The Supreme Court ruling in Hudson had to do with confirming that Hudson, and indeed municipalities in seven of ten other provinces, had jurisdiction to enact a bylaw under the authority of provincial enabling legislation. The provincial laws grant powers to municipalities to address matters of broad public interest/general welfare (the language varies in different provincial enabling statutes).
 
The Supreme Court also addressed the matter of nested authority to regulate pesticides. They described a tri-level regime of federal, provincial, and municipal authority. Therein, the feds regulate pesticide registration, the provinces regulate additional details about use of federally regulated pesticides, and municipalities can further regulate activities, including use of pesticides, within their municipal purview and geographic boundaries. The Court described each level of government as complementary, also noting that lower levels of government can strengthen but not weaken rules enacted by the levels above. The Court’s decision did not rely, in legal terms, on its reference to the Precautionary Principle but did usefully point out that precautionary action in the form of municipal bylaws was consistent with this principle.
 
Recall also that municipal pesticide bylaws addressed so-called “cosmetic” or unnecessary use of pesticides while maintaining the ability to use pesticides for public health protection, horticulture or other agriculture-related businesses located within municipal boundaries, etc. The focus on restricting needless use of toxic chemicals known to create risk by their very nature was an important aspect of applying precaution in these bylaws.
 
Pesticides are designed for and do kill living things and their risks are assessed accordingly within the federal regulatory system that applies risk assessment procedures. While the data evaluated in a risk assessment is always incomplete, a very large body of evidence is assessed to determine acceptable risk. The assessment results then direct all stages of use and disposal of these products.  
 
In the case of wifi emissions, while municipal bylaw-making powers are theoretically in place, the scientific evidence of harm is far less clear as compared to pesticides.  While I have not canvassed the literature in detail, I am aware that evidence indicates health concerns, notably glioma, from long-term cell phone use. Far less certainty exists as to whether health effects are associated with more generalized emissions from wifi towers or other electromagnetic fields, recognizing that there appears to be sensitivity among some people perhaps akin to environmental/chemical sensitivity.
 
Again without having canvassed the literature in detail, I am aware that there is a much larger degree of uncertainty and often contradictory and/or negative lines of evidence for health effects from wifi, including negative epidemiological evidence (see, e.g., attached study).  Given this lack of strong evidence, I think municipalities are likely to be far more hesitant to pass bylaws comparable to those that address the cosmetic use of pesticides. If they did pass such a bylaw, they might be able to use the Hudson decision to confirm their authority to do so. But, as noted above, a more thorough legal opinion should be sought.  And in answer to your specific question we are not aware of lawyers or law professors currently pursuing this matter although I can forward such details if they become available.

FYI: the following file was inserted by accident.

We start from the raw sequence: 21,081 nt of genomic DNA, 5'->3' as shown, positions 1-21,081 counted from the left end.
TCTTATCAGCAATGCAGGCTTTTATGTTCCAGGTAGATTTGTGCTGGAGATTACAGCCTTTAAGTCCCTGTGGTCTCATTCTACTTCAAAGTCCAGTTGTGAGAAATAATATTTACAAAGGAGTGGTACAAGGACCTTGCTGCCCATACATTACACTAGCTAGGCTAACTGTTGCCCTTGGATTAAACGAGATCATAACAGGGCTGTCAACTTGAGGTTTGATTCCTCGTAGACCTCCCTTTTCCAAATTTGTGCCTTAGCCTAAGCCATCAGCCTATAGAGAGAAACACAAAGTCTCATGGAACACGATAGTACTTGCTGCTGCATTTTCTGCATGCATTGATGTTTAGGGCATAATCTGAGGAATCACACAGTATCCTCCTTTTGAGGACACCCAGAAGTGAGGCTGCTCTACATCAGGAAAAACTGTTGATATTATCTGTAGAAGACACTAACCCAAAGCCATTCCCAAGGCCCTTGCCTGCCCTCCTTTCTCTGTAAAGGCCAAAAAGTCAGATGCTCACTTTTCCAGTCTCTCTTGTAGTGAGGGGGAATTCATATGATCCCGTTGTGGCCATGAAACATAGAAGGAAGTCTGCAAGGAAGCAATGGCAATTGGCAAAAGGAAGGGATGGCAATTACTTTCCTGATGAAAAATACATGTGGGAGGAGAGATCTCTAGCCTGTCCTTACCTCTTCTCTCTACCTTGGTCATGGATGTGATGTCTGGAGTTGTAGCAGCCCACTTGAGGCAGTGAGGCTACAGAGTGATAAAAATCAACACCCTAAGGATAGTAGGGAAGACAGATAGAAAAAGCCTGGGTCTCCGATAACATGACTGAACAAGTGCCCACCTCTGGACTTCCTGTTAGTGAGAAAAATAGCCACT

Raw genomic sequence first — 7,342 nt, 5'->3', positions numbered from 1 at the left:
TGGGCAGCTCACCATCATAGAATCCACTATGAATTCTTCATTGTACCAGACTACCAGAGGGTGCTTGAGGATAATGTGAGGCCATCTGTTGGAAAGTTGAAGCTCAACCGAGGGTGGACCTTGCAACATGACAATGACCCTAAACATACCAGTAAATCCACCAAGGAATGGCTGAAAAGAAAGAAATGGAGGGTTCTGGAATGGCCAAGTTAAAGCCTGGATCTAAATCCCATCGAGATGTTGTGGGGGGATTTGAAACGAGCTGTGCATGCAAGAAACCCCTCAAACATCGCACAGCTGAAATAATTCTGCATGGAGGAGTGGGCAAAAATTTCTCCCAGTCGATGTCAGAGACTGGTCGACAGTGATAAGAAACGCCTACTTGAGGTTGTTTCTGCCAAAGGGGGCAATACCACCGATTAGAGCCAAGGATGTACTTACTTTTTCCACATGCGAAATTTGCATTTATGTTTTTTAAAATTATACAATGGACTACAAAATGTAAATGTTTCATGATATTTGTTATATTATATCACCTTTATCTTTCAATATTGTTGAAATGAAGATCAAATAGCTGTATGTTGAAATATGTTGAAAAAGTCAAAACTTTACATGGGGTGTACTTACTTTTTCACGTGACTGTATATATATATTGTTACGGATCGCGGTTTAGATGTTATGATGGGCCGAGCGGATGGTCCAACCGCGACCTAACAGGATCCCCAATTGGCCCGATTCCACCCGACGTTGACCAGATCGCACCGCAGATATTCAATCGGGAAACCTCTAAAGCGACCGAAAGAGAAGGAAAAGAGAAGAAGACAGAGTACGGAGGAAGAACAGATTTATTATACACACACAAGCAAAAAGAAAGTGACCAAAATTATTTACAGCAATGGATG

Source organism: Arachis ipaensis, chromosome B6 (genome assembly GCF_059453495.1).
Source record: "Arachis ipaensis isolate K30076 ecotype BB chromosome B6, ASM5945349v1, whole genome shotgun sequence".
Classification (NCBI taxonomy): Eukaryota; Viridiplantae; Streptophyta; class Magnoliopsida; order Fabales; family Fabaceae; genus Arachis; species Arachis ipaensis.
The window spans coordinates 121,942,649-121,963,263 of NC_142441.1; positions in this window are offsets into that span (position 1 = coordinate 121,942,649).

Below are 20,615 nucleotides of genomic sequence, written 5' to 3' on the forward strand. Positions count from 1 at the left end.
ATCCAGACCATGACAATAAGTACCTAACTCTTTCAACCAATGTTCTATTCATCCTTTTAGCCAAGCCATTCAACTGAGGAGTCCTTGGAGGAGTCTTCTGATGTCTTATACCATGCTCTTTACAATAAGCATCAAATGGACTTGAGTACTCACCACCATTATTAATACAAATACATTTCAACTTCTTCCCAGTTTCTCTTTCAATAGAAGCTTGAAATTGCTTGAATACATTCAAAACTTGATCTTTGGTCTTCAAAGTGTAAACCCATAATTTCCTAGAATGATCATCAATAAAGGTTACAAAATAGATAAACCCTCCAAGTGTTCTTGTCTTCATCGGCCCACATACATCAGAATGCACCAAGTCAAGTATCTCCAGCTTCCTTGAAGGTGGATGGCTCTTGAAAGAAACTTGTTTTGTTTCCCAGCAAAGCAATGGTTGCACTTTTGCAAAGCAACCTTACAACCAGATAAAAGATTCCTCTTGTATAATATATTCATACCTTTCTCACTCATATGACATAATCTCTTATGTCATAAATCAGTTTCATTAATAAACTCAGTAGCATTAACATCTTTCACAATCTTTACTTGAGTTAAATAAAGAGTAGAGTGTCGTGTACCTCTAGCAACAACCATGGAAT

All of which I hope is helpful.
KC
 
Kathleen Cooper, Senior Researcher and Paralegal, Canadian Environmental Law Association
1500-55 University Avenue, Toronto, ON M5J 2H7
CELA toll-free: 1-844-755-1420
 

CELA’s office is part of the Co-operative of Specialty Community Legal Clinics of Ontario Inc. and is a scent/fragrance-reduced environment. We ask that everyone avoid using any chemical-based scented products when visiting our offices.

 
 
 
 
 
From: André Fauteux
Sent: Thursday, April 20, 2017 8:12 AM
To: kco...@cela.ca; media.r...@utoronto.ca; info.comm...@mcgill.ca
Subject: Media request : Precaution and wireless techs
 
Hello,
I’m a former Montreal Gazette reporter (1988), publish Canada’s oldest magazine on healthy and sustainable housing since 1994 and blog for the HuffPost.
 
Around the world, many countries such as France and Israel, cities such as Salzburg, Turin, Krakow and Paris, and American States such as Maryland and Massachusetts are legislating or considering legislation to reduce microwave emissions from cell towers, Wi-Fi and other sources.
 
What chance would municipal bylaws in this area have of resisting a court challenge knowing that Ottawa has jurisdiction over telecoms yet based on the  Spraytech v. Hudson ruling in which the Supreme Court confirmed cities can act to protect public health based on the Precautionary principle when the science is inconclusive but worriesome? Serious harm to public health may be occurring, fear medical authorities such as the American Academy of Pediatrics as well as the California and Canadian Medical Associations. 
 
Do you know of any Canadian cities and lawyers acting in this area, besides this one http://collectiveactionquebec.ca/ by Charles O'Brien <bluegr...@gmail.com>?
Are any Canadian law professors familiar with this issue and have any read this recent European book? 

Le droit face aux ondes électromagnétiques - O. Cachard - LexisNexis

 
Here are my references
 
Thanks very much and best regards
André Fauteux, Editor/Publisher
La Maison du 21e siècle Magazine